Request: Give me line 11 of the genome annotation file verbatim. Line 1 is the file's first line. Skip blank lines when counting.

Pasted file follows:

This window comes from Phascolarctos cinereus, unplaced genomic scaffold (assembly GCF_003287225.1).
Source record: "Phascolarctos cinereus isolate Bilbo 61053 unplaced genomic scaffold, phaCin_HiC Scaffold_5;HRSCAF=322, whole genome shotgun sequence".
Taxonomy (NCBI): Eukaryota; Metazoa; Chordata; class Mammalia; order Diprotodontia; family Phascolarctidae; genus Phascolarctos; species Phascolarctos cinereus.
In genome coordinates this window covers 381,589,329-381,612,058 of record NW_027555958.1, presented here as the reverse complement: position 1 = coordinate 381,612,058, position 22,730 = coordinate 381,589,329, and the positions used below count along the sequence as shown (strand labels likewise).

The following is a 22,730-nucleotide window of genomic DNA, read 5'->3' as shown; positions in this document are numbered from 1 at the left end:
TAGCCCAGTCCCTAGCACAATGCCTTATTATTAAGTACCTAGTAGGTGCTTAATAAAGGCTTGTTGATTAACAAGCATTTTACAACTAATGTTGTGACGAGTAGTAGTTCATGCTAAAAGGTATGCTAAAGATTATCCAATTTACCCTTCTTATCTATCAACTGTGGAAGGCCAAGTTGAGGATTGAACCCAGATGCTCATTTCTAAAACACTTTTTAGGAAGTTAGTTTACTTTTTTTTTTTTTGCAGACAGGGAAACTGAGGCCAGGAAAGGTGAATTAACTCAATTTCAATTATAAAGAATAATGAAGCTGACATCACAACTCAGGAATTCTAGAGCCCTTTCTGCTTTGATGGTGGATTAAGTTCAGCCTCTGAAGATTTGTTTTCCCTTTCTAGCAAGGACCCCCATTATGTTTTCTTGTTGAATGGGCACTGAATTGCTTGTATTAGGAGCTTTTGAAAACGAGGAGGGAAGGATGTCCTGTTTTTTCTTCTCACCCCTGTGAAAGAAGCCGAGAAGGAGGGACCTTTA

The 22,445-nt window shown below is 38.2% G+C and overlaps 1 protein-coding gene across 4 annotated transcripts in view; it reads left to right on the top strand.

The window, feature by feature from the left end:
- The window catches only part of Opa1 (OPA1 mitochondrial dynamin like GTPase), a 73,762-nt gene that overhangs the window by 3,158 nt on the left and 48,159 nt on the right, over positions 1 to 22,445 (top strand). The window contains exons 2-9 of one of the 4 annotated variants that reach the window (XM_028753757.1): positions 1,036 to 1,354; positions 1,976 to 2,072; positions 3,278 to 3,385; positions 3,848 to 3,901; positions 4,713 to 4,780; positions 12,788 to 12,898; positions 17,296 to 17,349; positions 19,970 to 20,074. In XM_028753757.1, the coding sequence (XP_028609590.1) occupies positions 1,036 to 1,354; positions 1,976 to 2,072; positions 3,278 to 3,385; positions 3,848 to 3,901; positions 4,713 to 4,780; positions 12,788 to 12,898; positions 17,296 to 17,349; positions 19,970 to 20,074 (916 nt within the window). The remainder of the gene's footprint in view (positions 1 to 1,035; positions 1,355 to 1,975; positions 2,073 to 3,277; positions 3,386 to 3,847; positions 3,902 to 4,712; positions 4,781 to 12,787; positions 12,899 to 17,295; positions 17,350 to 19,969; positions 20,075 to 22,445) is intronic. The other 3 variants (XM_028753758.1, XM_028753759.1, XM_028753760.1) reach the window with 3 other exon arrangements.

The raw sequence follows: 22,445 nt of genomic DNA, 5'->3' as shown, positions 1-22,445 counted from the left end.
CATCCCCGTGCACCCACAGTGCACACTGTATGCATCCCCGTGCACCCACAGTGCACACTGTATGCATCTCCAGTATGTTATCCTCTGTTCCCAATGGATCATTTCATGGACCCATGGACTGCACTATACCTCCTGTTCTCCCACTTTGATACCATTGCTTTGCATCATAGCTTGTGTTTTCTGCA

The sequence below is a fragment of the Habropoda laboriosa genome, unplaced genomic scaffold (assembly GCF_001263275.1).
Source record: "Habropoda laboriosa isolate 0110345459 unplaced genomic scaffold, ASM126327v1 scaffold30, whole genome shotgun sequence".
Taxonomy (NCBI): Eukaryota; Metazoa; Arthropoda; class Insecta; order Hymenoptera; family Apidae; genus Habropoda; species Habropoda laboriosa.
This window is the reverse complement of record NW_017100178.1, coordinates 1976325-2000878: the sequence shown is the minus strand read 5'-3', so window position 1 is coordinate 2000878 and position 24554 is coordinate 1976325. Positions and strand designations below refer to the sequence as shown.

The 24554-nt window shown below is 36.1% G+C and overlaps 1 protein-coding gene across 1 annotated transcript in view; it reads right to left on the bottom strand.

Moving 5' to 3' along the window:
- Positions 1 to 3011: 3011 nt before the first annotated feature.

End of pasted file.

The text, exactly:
CATCCCCGTGCACCCACAGTGCACACTGTATGCATCCCCGTGCACCCACAGTGCACACTGTATGCATCTCCAGTATGTTATCCTCTGTTCCCAATGGATCATTTCATGGACCCATGGACTGCACTATACCTCCTGTTCTCCCACTTTGATACCATTGCTTTGCATCATAGCTTGTGTTTTCTGCA